I could not find a possible solution to my problem. I recently upgraded my guitar with sperzel machineheads. The technician of the shop from where i bought my guitar did it for me. But he happened to put the tuners in an opposite way such that they are tightening the string anticlockwise. Should there be any problem for tunining? I feel some unbalance though listening to the guitar.

  • 1
    3 a side? 6 in a line? What guitar? Have the strings been wound on the opposite way? Have you taken it back to the guy? So many questions!
    – Tim
    Oct 16, 2016 at 11:43
  • 1
    This does not sound like the machine heads are on backward, but rather that the strings are wound backwards. Did the tech at the guitar shop put the strings on? If so, take it back and make them fix it.
    – blusician
    Oct 16, 2016 at 12:28
  • Machine heads on my Rikki 4001 turn the opposite way to every other guitar I own [inc. Strat straight 6 & Yamaha, Fender & Line6 'double 3s'. Some just do;)
    – Tetsujin
    Oct 16, 2016 at 17:09
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    It shouldn't matter which direction you have to turn the tuners, except for getting used to it if it's the other direction than that you are accustomed to. What does matter is that the strings are wound on in the way that they run as straight as possible over the nut. Oct 16, 2016 at 18:34
  • The strings are going straight over the nut and over wind over the tuners just like they do on any other guitar. It just that the tuners move the opposite way now. Oct 16, 2016 at 21:49

2 Answers 2


The only real answer, assuming your strings are wound correctly to give the straightest path through the nut is "Some are just made the other way round"

I own 5 guitars... two acoustics, two electrics & a bass. One has 6-a-side machines heads [Strat], three are 3-a-side [Line6 & both acoustics] & one is 2-a-side [Rickenbacker 4001 bass]

All except the Rikki have the machine heads configured to turn in the same direction as each other for sharp/flat.

The Rikki goes the opposite way.

I can only assume it's a design difference.

  1. Someone decided that "tighter" should be 'moving the top of the machine head away from the bridge' - also that's how the old peg system works, with no gearing mechanism. Most guitars would appear to be set this way.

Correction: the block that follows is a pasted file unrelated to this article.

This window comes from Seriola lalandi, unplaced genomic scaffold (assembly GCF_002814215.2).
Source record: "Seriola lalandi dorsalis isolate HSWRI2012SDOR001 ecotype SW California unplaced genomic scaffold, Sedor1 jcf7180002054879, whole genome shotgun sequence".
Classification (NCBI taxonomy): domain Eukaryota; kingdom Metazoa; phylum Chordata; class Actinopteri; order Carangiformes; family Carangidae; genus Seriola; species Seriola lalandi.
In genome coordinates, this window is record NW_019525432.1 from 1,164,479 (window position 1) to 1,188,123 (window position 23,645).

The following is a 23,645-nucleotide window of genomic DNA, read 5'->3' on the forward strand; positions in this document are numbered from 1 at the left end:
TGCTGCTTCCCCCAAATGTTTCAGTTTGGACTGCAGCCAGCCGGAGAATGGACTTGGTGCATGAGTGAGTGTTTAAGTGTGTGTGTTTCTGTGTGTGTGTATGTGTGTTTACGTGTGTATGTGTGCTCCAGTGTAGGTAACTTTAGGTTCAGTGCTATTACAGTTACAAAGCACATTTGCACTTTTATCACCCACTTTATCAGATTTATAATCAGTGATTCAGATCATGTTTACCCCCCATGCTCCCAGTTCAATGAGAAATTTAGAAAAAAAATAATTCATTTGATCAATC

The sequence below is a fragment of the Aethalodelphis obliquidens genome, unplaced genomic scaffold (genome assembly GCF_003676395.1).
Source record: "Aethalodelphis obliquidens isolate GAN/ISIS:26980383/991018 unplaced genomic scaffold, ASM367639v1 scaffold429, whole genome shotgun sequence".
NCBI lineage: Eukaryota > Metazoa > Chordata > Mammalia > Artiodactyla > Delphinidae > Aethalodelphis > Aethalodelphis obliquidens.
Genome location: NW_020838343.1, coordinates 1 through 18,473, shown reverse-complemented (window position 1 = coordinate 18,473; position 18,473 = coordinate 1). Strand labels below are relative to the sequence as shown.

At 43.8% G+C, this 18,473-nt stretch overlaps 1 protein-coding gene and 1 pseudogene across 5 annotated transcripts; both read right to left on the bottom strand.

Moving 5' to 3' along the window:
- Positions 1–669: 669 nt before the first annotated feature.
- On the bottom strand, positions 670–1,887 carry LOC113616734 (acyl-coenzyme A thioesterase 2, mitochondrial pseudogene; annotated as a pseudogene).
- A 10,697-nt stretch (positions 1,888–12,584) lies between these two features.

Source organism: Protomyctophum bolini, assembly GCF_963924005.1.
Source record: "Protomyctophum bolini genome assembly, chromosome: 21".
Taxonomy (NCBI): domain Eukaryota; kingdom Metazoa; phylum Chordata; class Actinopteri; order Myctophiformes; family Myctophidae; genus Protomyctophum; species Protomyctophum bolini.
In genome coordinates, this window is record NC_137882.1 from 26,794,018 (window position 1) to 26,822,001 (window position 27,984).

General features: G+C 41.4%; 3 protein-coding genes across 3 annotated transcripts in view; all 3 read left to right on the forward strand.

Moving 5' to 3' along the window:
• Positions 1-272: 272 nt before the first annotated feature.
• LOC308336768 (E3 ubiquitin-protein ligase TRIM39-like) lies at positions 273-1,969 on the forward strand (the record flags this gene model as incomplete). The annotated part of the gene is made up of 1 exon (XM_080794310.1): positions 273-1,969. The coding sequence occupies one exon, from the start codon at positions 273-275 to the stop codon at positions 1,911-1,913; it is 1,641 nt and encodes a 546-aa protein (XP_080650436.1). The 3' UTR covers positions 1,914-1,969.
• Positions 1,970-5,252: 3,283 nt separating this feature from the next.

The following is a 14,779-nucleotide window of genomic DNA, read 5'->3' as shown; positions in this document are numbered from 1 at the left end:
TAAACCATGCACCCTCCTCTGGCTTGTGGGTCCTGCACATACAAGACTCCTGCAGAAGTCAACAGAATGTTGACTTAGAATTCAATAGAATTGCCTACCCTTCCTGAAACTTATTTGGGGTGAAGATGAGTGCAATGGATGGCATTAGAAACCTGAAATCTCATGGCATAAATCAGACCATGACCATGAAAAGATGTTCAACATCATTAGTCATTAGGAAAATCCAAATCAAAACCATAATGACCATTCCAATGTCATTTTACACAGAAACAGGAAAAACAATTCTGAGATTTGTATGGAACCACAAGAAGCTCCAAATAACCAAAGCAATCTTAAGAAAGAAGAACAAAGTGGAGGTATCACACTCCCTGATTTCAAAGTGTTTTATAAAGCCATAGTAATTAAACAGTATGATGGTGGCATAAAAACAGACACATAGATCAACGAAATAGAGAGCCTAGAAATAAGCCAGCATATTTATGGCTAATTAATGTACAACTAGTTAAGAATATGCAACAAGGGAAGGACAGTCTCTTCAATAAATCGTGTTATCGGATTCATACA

2. Someone else decided that "tighter" should be clockwise, as it's a screw mechanism. This may be Rickenbacker-only, but I have no further evidence.

I can only assume that your machine head configuration is 6-a-side, Strat type, as that's the only one where 'anticlockwise = tighter' is consistent for all 6.
That would mean your new machine heads are 'standard' configuration rather than 'Rikki'.
Anticlockwise on the top side is 'tighter = top of machine head moves away from the bridge'


A machine is omnidirectional, tightening is a function of the direction that you wrap the strings with respect to the axis of the peg or post.

If you wrap the string clockwise, you turn the gear (or peg) one way to tighten. If you wrap the string anti-clockwise, then you need to turn the gear the other way to tighten.

The placement of the machines will dictate which way you want to wind them. On Strat, this means wrapping the string anti-clockwise. On a Les Paul, the top three wrap anti-clockwise, the bottom 3 wrap clockwise.

For Strat style heads, all 6 machines are identical, for heads laid out with 3 on each side of the head, they use two sets of 3 machines that are mirrored so that the shaft is "north" of the peg & gear for each side.

If you feel that they are backwards, reverse the winding direction. The "normal" way is to have the strings straight (as you can) from the nut to the peg, but aside from some minor mental adjustment it ought not be an issue.

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